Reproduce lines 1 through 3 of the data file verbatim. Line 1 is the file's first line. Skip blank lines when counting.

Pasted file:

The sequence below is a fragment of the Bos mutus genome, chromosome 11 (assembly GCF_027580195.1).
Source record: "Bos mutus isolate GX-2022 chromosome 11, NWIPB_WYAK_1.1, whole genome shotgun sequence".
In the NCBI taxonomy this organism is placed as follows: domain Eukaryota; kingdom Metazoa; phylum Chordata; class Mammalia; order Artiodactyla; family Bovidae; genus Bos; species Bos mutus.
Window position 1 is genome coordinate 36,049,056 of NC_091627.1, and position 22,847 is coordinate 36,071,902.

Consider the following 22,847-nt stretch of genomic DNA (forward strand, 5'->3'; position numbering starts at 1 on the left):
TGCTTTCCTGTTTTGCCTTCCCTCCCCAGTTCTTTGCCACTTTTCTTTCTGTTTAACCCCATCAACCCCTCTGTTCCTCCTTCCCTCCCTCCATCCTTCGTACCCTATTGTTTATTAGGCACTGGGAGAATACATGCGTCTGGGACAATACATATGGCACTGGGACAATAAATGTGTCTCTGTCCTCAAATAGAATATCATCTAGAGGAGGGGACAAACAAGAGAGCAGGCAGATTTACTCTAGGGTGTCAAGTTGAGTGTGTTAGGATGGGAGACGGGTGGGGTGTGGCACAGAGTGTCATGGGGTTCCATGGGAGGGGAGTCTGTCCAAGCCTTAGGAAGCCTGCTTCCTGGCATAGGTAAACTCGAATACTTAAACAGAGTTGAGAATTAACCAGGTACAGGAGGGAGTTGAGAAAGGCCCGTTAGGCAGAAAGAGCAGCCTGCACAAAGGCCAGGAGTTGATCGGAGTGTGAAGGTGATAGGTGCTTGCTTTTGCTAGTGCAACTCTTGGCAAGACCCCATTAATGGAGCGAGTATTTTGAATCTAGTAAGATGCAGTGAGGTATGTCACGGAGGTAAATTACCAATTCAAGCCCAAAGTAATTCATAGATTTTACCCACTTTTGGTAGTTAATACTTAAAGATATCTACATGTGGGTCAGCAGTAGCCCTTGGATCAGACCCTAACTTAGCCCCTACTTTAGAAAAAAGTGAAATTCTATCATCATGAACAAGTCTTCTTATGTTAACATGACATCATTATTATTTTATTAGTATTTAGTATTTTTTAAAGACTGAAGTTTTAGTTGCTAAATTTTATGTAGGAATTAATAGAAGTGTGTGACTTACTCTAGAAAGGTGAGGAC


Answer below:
The sequence below is a fragment of the Bos mutus genome, chromosome 11 (assembly GCF_027580195.1).
Source record: "Bos mutus isolate GX-2022 chromosome 11, NWIPB_WYAK_1.1, whole genome shotgun sequence".
In the NCBI taxonomy this organism is placed as follows: domain Eukaryota; kingdom Metazoa; phylum Chordata; class Mammalia; order Artiodactyla; family Bovidae; genus Bos; species Bos mutus.